Media statement: Management of Prawn Imports into Australia

23 February 2021

The Department of Agriculture, Water and the Environment is committed to the management of biosecurity risks associated with imported goods, in line with Australia’s international obligations.

In 2016, the department commenced an investigation into suspected breaches of biosecurity border controls for imported uncooked prawns with compliance action taken against a number of entities.

Import conditions for uncooked prawns were suspended for 6 months following the white spot disease outbreak in Queensland in December 2016. 

Strengthened import conditions for prawns for human consumption were then implemented in July 2017 at the resumption of trade.

These conditions were further strengthened in September 2018 and July 2020 in response to new information about trade trends and biosecurity risk. 

Strengthened border controls are supported by a range of safeguards to ensure the risk of imported prawns is appropriately managed, including:

  • testing of imported uncooked prawns collected in Australian supermarkets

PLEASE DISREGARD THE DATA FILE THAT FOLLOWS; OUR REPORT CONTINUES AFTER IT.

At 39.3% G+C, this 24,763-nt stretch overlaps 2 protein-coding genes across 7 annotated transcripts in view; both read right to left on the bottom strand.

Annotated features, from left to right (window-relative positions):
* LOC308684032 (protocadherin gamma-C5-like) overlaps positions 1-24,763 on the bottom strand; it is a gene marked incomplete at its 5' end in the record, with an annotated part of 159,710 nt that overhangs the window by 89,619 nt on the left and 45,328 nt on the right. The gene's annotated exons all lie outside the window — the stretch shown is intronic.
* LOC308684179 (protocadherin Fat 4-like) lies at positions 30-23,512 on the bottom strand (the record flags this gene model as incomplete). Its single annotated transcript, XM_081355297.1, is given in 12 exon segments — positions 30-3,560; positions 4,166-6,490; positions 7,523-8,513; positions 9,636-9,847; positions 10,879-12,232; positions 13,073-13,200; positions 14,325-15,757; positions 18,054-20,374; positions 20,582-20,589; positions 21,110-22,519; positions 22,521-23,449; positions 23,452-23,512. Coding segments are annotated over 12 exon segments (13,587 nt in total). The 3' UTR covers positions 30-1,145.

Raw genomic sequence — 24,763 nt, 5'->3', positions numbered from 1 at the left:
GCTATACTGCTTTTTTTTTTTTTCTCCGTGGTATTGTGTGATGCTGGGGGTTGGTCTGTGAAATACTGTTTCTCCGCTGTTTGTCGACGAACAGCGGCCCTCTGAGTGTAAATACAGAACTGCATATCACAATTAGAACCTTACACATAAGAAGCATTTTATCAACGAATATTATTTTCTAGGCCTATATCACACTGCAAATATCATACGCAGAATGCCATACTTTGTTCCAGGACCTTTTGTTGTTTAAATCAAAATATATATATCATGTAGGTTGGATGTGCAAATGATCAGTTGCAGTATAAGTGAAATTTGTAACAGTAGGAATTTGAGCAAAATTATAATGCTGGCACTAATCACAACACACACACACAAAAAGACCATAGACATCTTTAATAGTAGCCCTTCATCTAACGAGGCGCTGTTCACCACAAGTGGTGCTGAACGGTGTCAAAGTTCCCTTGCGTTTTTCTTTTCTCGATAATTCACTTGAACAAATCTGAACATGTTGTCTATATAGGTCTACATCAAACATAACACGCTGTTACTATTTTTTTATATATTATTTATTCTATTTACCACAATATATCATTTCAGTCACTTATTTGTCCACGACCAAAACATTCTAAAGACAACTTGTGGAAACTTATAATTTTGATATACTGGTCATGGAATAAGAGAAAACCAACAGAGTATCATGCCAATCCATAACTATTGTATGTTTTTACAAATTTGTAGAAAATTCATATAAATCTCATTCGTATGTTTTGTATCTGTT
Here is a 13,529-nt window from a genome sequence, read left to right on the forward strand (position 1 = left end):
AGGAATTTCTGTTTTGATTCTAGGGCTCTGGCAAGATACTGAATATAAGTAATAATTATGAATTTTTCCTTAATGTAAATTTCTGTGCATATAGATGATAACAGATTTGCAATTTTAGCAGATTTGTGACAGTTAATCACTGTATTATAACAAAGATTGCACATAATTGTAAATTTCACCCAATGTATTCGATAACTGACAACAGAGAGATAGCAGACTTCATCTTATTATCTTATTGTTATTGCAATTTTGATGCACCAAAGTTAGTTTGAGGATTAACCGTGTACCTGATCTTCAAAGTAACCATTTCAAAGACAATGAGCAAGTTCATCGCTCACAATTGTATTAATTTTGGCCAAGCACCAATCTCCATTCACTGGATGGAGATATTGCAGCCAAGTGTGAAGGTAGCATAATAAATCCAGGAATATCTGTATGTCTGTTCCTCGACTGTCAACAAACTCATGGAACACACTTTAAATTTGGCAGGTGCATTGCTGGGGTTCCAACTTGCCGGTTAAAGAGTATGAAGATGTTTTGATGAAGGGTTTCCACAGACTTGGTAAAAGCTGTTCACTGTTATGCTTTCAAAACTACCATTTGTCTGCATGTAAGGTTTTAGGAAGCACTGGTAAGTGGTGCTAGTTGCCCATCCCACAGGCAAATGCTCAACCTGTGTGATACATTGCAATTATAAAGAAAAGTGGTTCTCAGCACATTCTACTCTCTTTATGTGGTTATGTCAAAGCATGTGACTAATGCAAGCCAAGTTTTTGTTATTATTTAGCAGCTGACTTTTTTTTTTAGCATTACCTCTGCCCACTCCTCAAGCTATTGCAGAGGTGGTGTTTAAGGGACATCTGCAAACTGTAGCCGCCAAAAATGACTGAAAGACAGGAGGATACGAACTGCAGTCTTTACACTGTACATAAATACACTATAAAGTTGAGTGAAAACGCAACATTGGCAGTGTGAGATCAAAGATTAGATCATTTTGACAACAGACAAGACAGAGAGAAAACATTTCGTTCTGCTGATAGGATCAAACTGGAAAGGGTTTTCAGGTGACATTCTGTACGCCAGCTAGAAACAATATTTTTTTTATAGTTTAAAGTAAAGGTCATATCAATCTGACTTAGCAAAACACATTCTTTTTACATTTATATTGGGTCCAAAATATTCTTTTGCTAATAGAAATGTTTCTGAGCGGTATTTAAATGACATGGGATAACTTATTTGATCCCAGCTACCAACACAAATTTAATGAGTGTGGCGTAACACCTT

• border inspection of uncooked prawns, with two inspectors undertaking seals-intact inspection 
  • a quality assurance program for disease testing at the three approved Australian testing laboratories
  • monitoring the performance of importers and supply chains.

The Inspector-General of Biosecurity reviewed the effectiveness of biosecurity controls for prawn imports in 2017 and reported in 2019 that these measures have substantially increased compliance. 

The current non-compliance rate at the border is 0.45 per cent, with all non-compliant imports re-exported or destroyed.

The department is currently reviewing import conditions for prawns and has sought stakeholder comment.

Members of a scientific advisory group will independently review the department’s assessment of the biosecurity risks posed by imported raw prawns. Their findings will be reported to the Director of Biosecurity.
Australia’s biosecurity system protects our $61 billion agricultural industries and over $1 trillion in environmental assets. 

The department strongly supports a penalty system that reflects the seriousness of any breach of the law.

The current penalty regime for importers and approved arrangements is under review. 


  • Australia takes a science-based approach to biosecurity risk to ensure that risks remain within Australia’s appropriate level of protection—a very low level of risk but not zero risk. As a member of the World Trade Organization, Australia has agreed that it will not implement a biosecurity measure more restrictive than necessary to maintain Australia’s appropriate level of protection.
  • There is no information at this stage to suggest that the recent white spot syndrome virus detection in prawns on Logan River farms and wild crabs in Moreton Bay is a new incursion linked to imported overseas product. 
  • The source of the white spot disease outbreak in December 2016 also remains unknown.